I’ve heard it before. You don’t miss something till it’s gone. It’s not that I don’t miss my blog, but I feel that I have writer’s block. I look back on all the amazing things I wrote about and feel sad that I don’t have those memories now – or the option to reread them would be more accurate. I could change that, and I should, but I’ve tried multiple times to go back into the past. I shouldn’t focus on it, as the present is more important, and is where I’m at now.
The only person I have to blame for this is myself. I can’t blame it on moving to another country as that gave me plenty of blog fodder, though surprisingly my statistics tell me that I published the same amount of posts in 2014 as I did in 2013. It wasn’t till 2015, when my mom passed in March that I was only able to push out 13 posts, and those were about countries I’d been to outside of Bahrain, but not complete stories.
I found my time there interesting and blog-worthy, and definitely had lots to say about my mom – her life lived and all the opportunities to share with her that are now gone. I cried for months, and I still do some days, though I know it won’t bring her back. I found it hard to do things I’d grown accustomed to. Everything – food, writing, sleeping – reminded me of her, so I spent hours working out in an attempt to escape the pain that only time will help to lessen the burden – or be a constant reminder of their absence.
I published a post upon return to the States in hopes it would motivate me forward. I was halfway through a second post when I got criticized for the first and it’s been a draft since. I’d like to think I take constructive criticism well, as I want to learn from my mistakes (if I won’t take advantage to learn from others) and perfect the me in what I do. I realize it’s our faults, as much as our perfections, that make us who we are. In that case, I don’t want to get rid of mine. I want my identity to shine.
They, people who have suffered loss, say it takes at least a year to heal. I’d agree with them, mostly. It’s been 17 months and I found the move back to the States more stressful, hence the inability to write about. I didn’t know where to begin. I pressured myself to jump back in, full force, but to what. I hadn’t been in school full-time with a full time job and a hundred hobbies before I left, so why the rush.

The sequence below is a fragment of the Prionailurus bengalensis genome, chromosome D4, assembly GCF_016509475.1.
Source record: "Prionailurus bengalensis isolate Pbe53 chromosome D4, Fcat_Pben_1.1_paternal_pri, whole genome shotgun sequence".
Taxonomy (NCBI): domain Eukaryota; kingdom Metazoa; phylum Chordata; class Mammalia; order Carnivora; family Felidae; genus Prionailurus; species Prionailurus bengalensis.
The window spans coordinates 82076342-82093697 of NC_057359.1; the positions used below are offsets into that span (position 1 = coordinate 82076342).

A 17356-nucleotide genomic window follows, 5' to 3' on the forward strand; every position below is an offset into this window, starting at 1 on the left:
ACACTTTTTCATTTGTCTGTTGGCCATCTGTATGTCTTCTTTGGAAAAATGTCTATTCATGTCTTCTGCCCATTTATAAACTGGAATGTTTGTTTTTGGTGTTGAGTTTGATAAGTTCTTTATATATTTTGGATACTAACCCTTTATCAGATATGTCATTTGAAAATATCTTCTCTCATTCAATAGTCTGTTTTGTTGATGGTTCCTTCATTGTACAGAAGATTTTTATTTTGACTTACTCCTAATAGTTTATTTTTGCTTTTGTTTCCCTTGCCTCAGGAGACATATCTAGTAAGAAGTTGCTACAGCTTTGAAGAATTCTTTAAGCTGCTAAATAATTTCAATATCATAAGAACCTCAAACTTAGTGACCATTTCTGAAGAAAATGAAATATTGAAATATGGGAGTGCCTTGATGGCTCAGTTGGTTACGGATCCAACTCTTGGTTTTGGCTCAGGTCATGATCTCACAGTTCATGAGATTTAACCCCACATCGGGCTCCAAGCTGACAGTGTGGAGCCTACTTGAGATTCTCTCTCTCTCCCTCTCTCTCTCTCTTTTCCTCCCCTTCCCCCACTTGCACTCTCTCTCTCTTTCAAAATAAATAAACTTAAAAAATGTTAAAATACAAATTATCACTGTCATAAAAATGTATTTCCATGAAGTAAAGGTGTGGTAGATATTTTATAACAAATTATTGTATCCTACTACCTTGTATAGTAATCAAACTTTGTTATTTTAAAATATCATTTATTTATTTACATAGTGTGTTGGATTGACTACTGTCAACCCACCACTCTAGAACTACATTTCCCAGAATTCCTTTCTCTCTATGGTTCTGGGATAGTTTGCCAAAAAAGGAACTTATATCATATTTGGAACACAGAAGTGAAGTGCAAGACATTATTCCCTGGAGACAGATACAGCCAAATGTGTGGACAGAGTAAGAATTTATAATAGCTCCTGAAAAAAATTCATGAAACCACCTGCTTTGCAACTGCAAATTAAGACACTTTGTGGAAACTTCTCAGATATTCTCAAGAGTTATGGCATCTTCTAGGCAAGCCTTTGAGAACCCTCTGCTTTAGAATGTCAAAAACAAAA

I was worried about being stagnant. It was an ok excuse, though I always got puzzling looks (and sometimes jealous ones), while overseas, but back to the homeland I felt I had to make up for that time. I realize now that I made the decisions that were right for me at the time. I have no regrets and am in no rush to change who I am. Yes, I want to grow and learn, but I shouldn’t do so at the expense of my mental health.
Some people use age as a point of acceptance (they keep the cards they’re given) and others use it as a trading point to change their situation – something we should all constantly be doing. I signed up for classes to change mine and force socialization (since I’m paying to attend). I look forward to what the future brings, which is hopefully more posts from me – regardless of what the critics say of my grammar, content, or writing style. I’d like to see them live my life and then write about it in a way that inspires others as I have to get out, or stay in, and do; to see their world from another perspective.
Good luck to those that are trying daily to be the change they want to see. Here are two quotes from inspiring authors that seem fitting.
“We are what we repeatedly do. Excellence, then, is not an act, but a habit.” – Will Durant
“What you do every day matters more than what you do once in a while.” – Gretchen Rubin